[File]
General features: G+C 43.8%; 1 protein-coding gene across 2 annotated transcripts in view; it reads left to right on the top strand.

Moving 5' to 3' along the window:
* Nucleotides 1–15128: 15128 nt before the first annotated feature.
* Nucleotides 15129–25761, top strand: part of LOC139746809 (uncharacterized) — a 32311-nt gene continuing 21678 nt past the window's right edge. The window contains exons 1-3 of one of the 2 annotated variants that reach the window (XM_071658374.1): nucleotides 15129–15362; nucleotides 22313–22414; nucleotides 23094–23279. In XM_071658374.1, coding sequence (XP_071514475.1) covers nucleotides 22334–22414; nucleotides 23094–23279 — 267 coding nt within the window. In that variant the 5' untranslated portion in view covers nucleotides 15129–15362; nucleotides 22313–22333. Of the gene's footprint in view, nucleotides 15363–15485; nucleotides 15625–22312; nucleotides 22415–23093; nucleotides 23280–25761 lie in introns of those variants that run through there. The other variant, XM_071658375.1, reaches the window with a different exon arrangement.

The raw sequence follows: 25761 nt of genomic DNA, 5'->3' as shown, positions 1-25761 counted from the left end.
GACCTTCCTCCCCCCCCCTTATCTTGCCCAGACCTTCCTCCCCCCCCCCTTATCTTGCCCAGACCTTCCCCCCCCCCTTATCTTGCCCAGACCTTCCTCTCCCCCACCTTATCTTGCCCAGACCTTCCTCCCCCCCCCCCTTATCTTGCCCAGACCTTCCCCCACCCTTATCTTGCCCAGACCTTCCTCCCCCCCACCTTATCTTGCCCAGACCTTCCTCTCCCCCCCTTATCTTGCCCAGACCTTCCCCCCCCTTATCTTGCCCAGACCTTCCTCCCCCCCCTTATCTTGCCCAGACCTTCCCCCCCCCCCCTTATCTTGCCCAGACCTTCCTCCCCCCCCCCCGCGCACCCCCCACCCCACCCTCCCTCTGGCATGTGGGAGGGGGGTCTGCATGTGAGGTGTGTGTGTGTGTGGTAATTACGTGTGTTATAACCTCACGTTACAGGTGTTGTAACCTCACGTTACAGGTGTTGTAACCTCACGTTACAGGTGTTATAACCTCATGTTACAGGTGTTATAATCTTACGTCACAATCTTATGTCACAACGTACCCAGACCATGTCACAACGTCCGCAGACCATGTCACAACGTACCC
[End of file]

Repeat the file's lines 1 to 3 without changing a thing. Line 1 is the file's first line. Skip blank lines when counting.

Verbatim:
General features: G+C 43.8%; 1 protein-coding gene across 2 annotated transcripts in view; it reads left to right on the top strand.

Moving 5' to 3' along the window:
* Nucleotides 1–15128: 15128 nt before the first annotated feature.